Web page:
Tracy Chapman first Black woman to write top US country song

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Tracy Chapman has become the first Black woman to have sole writing credit on a chart-topping country song [Reuters]

A version of Chapman’s song Fast Car – which she solely wrote – has reached number one on US country chart, making history.

“You’ve got a fast car. I want a ticket to anywhere.”

So goes the opening line of US singer Tracy Chapman’s 1988 hit song Fast Car, a wistful and terse folk ballad about breaking out of bad situations.

More than 35 years later, the song has offered another breakthrough, making Chapman the first Black woman to have a sole writing credit on a number-one country song – a genre that has only recently seen a limited increase in diversity in its mainstream.

On Monday afternoon, the song reached the top of Billboard’s definitive Country Airplay chart, albeit a version recorded by country star Luke Combs.

Rolling Stone reported that Chapman is only the fourth Black woman to have a writing credit of any kind on a top country song.

Billboard, meanwhile, noted that Chapman is only the second Black songwriter to have a sole writing credit on a number on Country Airplay since it was launched in 1990.

Sam Cooke’s 1964 song Good Times had previously reached the top spot when covered by Dan Seals in 1990.

‘Keep on driving’

The country chart accession is the latest recognition of Chapman’s intimate writing on Fast Car, which American Songwriter describes as “a subdued acoustic ballad about a young woman trying to escape the cycle of poverty”.

That attempt at escape – “leave tonight, or live and die this way” – leads to a dead-end job and a dead-end relationship.

In a final rejection, or reclamation, Chapman writes: “Take your fast car and keep on driving.”

For her part, Chapman has generally avoided discussing the meaning of specific songs. She has also not publicly commented on the latest rise of Combs’s version.

But Fast Car has continued to show its staying power. Rolling Stone recently ranked it at 71 out of the 500 greatest songs of all time.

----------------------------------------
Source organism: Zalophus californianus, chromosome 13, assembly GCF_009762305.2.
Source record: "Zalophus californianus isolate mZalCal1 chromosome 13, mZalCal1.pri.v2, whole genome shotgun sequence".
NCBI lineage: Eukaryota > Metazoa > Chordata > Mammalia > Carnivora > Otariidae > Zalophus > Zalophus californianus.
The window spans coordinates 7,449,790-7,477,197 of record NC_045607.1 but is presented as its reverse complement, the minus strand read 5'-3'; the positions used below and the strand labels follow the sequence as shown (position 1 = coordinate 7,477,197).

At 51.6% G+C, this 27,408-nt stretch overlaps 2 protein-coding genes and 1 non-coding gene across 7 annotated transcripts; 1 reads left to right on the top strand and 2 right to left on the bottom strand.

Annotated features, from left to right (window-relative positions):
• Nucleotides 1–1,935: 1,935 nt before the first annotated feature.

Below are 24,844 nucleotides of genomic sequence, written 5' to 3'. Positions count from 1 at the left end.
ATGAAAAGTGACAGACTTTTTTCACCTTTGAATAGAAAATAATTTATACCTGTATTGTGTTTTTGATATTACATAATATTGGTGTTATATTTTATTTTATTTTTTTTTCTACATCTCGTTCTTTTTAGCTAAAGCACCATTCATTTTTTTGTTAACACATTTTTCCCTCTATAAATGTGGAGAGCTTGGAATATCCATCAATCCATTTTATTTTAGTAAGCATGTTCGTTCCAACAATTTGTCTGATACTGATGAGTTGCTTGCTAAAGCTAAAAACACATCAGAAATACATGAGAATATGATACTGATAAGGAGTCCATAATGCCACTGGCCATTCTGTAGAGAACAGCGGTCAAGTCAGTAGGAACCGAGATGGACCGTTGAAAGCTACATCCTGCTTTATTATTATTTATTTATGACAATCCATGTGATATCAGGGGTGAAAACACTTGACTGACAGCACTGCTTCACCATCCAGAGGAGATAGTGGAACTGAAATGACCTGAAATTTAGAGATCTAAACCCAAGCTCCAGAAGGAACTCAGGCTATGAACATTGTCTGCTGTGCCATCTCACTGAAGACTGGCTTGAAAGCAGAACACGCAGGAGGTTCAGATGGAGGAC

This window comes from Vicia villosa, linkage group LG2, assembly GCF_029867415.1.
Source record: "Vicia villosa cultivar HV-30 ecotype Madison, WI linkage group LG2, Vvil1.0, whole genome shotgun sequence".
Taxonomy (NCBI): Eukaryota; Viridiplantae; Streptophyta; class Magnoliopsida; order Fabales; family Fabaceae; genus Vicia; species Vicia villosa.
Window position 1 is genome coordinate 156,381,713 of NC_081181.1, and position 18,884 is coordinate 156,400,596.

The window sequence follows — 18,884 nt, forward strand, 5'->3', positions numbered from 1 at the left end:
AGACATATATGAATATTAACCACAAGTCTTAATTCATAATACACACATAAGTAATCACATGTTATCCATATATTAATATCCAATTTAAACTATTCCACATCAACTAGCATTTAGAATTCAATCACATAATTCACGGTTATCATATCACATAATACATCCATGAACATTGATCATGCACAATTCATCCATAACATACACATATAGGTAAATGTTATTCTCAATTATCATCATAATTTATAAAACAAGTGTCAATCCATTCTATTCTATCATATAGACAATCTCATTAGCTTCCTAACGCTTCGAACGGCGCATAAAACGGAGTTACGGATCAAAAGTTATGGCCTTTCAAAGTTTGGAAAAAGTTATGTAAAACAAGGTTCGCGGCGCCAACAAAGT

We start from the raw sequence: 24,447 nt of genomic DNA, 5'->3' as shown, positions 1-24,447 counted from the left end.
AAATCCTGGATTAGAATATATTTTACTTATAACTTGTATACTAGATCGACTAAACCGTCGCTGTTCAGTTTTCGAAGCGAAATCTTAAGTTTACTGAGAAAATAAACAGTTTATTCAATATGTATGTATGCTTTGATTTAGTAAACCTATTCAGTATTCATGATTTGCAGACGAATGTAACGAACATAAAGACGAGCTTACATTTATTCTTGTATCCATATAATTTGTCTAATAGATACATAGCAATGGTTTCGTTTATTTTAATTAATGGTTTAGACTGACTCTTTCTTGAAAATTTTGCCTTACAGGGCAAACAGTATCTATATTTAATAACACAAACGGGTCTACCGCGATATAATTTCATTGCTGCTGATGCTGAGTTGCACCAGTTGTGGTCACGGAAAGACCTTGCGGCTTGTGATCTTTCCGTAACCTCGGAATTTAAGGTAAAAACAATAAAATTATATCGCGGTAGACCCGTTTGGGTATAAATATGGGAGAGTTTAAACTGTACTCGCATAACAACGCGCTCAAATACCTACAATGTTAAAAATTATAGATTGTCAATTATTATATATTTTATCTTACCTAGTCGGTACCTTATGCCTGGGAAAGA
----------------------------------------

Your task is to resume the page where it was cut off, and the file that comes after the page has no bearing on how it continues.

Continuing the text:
The song reached sixth on the Billboard Hot 100, considered the definitive United States music industry chart, following its 1988 release. Its popularity was boosted by Chapman’s performance that year at Nelson Mandela’s 70th Birthday Tribute at London’s Wembley Stadium.

Fast Car went on to top the charts throughout Europe, and Chapman won the Grammy for Best Female Pop Vocal Performance.

 

Regular covers of the single have seen Fast Car – including Chapman’s version – reappear on the charts throughout the last three decades.

Meanwhile, Chapman’s original version of the song has also been embraced as an LGBTQ anthem.

“The way Chapman sings about a genderless couple leaving town to find a home in a city nearby is something all queer people can relate to,” wrote Trish Bendix for the Into news site in 2018.

Amid the latest surge, some fans were quick to voice their preference for Chapman’s original version over the version released by Combs.

“Fast Car loses all of its depth and meaning being covered by a white male HOWEVER, she’s likely laughing all the way to the bank,” wrote one Twitter user under the handle Mother Nature’s Muse.

Combs must pay royalties to Chapman for use of the song.

 

“You can always hope that it exposes more folks to her genius.”

Wrote Canadian legislator Janis Irwin: “Anyone who knows me knows that Fast Car by Tracy Chapman is one of my favourite songs of all time.”

“Anyway, I love that a new generation gets to experience her music,” she added.

SOURCE: AL JAZEERA

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